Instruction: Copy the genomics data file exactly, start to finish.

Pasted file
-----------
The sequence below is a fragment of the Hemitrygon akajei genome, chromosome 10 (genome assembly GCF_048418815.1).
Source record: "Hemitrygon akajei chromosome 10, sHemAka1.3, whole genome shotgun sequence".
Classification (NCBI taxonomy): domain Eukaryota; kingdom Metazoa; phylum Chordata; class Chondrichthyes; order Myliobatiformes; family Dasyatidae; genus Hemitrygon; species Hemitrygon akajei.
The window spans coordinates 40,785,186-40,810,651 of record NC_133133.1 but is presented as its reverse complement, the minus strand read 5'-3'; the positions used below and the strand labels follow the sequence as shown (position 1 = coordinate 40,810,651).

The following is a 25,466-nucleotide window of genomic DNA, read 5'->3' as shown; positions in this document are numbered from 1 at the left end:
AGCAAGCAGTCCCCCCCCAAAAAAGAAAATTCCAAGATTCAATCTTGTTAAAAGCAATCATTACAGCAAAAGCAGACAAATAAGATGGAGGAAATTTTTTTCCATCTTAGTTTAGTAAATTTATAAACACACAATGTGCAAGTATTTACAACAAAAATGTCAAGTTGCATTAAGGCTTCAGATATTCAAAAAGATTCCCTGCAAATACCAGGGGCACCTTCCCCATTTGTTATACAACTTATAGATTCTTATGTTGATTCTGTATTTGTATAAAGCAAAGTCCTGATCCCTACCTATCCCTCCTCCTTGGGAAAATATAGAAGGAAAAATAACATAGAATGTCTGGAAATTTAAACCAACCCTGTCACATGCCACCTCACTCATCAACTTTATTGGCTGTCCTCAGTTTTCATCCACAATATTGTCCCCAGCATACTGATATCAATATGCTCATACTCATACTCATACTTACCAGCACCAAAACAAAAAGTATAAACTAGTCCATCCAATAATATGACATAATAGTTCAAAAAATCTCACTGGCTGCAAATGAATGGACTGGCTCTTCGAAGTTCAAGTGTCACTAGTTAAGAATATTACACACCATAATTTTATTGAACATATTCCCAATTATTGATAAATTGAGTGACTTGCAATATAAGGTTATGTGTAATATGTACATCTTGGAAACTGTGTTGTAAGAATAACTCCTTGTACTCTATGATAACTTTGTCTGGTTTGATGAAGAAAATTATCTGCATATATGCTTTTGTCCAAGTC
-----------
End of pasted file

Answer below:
The sequence below is a fragment of the Hemitrygon akajei genome, chromosome 10 (genome assembly GCF_048418815.1).
Source record: "Hemitrygon akajei chromosome 10, sHemAka1.3, whole genome shotgun sequence".
Classification (NCBI taxonomy): domain Eukaryota; kingdom Metazoa; phylum Chordata; class Chondrichthyes; order Myliobatiformes; family Dasyatidae; genus Hemitrygon; species Hemitrygon akajei.
The window spans coordinates 40,785,186-40,810,651 of record NC_133133.1 but is presented as its reverse complement, the minus strand read 5'-3'; the positions used below and the strand labels follow the sequence as shown (position 1 = coordinate 40,810,651).

The following is a 25,466-nucleotide window of genomic DNA, read 5'->3' as shown; positions in this document are numbered from 1 at the left end:
AGCAAGCAGTCCCCCCCCAAAAAAGAAAATTCCAAGATTCAATCTTGTTAAAAGCAATCATTACAGCAAAAGCAGACAAATAAGATGGAGGAAATTTTTTTCCATCTTAGTTTAGTAAATTTATAAACACACAATGTGCAAGTATTTACAACAAAAATGTCAAGTTGCATTAAGGCTTCAGATATTCAAAAAGATTCCCTGCAAATACCAGGGGCACCTTCCCCATTTGTTATACAACTTATAGATTCTTATGTTGATTCTGTATTTGTATAAAGCAAAGTCCTGATCCCTACCTATCCCTCCTCCTTGGGAAAATATAGAAGGAAAAATAACATAGAATGTCTGGAAATTTAAACCAACCCTGTCACATGCCACCTCACTCATCAACTTTATTGGCTGTCCTCAGTTTTCATCCACAATATTGTCCCCAGCATACTGATATCAATATGCTCATACTCATACTCATACTTACCAGCACCAAAACAAAAAGTATAAACTAGTCCATCCAATAATATGACATAATAGTTCAAAAAATCTCACTGGCTGCAAATGAATGGACTGGCTCTTCGAAGTTCAAGTGTCACTAGTTAAGAATATTACACACCATAATTTTATTGAACATATTCCCAATTATTGATAAATTGAGTGACTTGCAATATAAGGTTATGTGTAATATGTACATCTTGGAAACTGTGTTGTAAGAATAACTCCTTGTACTCTATGATAACTTTGTCTGGTTTGATGAAGAAAATTATCTGCATATATGCTTTTGTCCAAGTC